Ryanair faces potential £610m payout in delay claims test case

Ryanair faces potential £610m payout in delay claims test case

A legal test case could see Ryanair paying out £610 million to almost 2.3 million delayed passengers.

It surrounds how long Ryanair passengers have to take a flight delay claim to court.

Two passengers have bought the case against the low-cost carrier seeking to ensure compensation can be claimed within six years of a flight, while Ryanair says it should only have to pay within two.

The outcome could lead to Ryanair putting a two year time limit on claims, despite the Supreme Court ruling that passengers have six years to claim

It is likely that all other courts in England and Wales will follow the decision of Manchester County Court.

If Ryanair loses, the airline could face potential claims from 2.26 million passengers covering £610 million in compensation.

If the airline wins the case, it could lead to all other carriers following suit and putting a two year cap on claims.

The case revolves around two passengers who travelled on the same delayed flight in 2009.

Flight regulation entitles passengers to claim compensation of up to €600 each for delays of three hours or more, so long as it was not caused by ‘extraordinary circumstances’.

Ryanair argues that by accepting its terms and conditions when they buy a ticket, passengers agree they only have two years to take a claim to court.

However the Supreme Court ruling in a previous case, Dawson v Thomson Airways, clarified passengers in England and Wales have six years to take a claim to court in October 2014.

Ryanair is now defending its position in court – insisting its passengers waive their right to the six-year limit.

The decision stands to affect around 2.26 million passengers and potentially total around £610 million in compensation, calculated on the basis that 2% of flights on average are delayed.

Kevin Clarke flight delay lawyer at Bott & Co, which is defending the passengers, said: “The last 12 months have seen a series of landmark judgments obtained by Bott & Co on behalf of millions of passengers and this case is as important as any of those that precede it.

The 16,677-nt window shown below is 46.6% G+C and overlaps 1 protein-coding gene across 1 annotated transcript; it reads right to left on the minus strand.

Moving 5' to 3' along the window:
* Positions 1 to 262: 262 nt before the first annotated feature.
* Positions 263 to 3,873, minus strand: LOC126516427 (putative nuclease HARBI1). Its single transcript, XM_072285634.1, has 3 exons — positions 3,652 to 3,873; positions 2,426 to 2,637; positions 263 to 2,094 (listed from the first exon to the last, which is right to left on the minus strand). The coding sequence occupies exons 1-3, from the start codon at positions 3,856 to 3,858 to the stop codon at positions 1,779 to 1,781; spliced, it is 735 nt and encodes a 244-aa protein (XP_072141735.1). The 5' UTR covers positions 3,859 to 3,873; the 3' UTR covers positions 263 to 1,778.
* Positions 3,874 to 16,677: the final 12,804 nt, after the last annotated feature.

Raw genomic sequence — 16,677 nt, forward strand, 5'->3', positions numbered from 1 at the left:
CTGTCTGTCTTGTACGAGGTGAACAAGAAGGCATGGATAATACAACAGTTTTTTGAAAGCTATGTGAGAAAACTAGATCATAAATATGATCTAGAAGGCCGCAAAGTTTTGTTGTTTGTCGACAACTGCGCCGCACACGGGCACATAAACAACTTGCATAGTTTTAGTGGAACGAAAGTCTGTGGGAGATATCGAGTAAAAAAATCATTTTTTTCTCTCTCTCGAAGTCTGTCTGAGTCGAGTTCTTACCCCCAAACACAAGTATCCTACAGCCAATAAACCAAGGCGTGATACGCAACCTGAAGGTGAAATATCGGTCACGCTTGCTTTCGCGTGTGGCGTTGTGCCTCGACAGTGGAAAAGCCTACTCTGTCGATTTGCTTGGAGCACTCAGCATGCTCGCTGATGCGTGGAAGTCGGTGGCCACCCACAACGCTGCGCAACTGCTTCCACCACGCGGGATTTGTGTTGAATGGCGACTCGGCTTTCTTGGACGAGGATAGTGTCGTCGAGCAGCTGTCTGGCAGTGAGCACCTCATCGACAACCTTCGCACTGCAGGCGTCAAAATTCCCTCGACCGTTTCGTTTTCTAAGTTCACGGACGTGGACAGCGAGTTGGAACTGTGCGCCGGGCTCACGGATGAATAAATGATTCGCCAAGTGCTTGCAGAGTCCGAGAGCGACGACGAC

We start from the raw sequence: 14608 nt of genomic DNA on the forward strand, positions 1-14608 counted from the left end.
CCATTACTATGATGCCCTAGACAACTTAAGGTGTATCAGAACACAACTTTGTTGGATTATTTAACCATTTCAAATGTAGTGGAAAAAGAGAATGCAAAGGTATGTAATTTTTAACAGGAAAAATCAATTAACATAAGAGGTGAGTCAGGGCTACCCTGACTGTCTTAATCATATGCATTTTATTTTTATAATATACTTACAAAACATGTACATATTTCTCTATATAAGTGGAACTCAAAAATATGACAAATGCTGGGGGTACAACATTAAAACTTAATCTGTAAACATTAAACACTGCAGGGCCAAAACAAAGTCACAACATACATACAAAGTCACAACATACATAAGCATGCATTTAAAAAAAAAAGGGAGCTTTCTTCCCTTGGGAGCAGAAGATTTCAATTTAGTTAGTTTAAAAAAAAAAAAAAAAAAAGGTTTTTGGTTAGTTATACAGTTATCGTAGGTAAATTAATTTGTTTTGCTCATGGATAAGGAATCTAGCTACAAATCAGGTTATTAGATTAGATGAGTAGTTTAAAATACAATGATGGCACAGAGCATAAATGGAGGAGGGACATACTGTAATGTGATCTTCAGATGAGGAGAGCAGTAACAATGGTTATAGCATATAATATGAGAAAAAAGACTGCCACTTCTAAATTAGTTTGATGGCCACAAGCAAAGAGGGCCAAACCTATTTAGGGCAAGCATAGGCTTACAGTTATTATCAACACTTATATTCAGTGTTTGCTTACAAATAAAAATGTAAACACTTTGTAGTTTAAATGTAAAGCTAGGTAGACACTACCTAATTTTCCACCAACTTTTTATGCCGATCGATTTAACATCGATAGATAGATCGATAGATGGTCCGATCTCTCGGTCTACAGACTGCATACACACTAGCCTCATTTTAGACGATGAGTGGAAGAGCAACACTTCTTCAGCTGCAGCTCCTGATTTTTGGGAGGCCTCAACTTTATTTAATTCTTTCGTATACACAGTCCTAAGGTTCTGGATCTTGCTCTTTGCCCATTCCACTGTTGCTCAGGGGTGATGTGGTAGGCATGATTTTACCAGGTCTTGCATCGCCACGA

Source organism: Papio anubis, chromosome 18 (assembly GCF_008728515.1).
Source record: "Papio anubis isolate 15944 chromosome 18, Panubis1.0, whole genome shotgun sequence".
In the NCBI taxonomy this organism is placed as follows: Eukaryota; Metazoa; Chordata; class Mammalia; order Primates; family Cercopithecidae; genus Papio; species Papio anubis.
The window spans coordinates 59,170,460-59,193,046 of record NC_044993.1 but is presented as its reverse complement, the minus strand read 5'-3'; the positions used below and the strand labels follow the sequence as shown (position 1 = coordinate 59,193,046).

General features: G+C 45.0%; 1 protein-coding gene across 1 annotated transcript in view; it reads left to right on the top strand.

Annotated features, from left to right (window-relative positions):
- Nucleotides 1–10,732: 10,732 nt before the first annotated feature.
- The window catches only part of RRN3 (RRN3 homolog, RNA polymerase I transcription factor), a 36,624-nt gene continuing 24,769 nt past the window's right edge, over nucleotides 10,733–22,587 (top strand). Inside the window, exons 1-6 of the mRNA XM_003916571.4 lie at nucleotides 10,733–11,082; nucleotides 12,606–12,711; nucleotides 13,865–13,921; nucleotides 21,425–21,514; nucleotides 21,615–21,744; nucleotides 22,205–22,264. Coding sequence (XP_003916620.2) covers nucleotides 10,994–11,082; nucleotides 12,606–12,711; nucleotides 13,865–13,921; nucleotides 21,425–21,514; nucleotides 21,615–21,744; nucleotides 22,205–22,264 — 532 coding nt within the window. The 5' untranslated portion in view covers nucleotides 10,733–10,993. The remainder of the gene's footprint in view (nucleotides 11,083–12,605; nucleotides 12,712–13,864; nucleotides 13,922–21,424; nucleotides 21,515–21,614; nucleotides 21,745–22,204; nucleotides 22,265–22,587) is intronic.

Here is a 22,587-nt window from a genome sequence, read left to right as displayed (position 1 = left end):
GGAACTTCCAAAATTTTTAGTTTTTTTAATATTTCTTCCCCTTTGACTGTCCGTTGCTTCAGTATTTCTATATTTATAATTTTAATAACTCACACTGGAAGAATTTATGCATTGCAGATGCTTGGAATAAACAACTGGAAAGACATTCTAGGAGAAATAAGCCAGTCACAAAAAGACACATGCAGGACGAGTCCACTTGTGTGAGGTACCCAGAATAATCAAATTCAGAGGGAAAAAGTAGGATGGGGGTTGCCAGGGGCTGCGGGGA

“We fully expect the airlines to continue to fight cases such as this one but we are prepared to hold them to account in each and every instance where the law says compensation is payable. We look forward to hearing the Judge’s decision so we can assess what our next steps will be.”

Stephanie Beckett, solicitor at Thomas Eggar LLP, said: “The case of Goel and Trivedi v Ryanair challenges previous rulings (such as Dawson v Thomson Airways) which made it clear that passengers in England and Wales can issue a claim for compensation for delayed flights within six years.

“Ryanair argues that such claims can only be brought within two years, as passengers are deemed to have accepted Ryanair’s terms and conditions of booking which impose a two-year limit on such claims.

“Legally, it is possible to vary or exclude statutory limitation periods by agreement, which is what Ryanair has attempted to do.

“In this case the judge will have to consider whether passengers can be deemed to have agreed to the variation of the limitation period contained in Ryanair’s terms and conditions purely by booking their ticket, as well as whether the two-year limitation is reasonable in the circumstances.

“It is important to remember that this case is being decided at County Court level and therefore the decision will not create a legally binding precedent, particularly given the existence of the Court of Appeal’s decision in Dawson v Thomson Airways.

“However, if the judge does agree with Ryanair, the door will be open for Ryanair and other airlines to rely on similar provisions in their booking terms and conditions in refusing to pay out compensation where claims are brought after the contractual limitation period.”

A Ryanair spokesman told the Manchester Evening News: “Ryanair does not comment on pending legal matters, deals with each claim on a case by case basis and fully complies with all EU261 legislation.”

The ruling has been reserved for two weeks.


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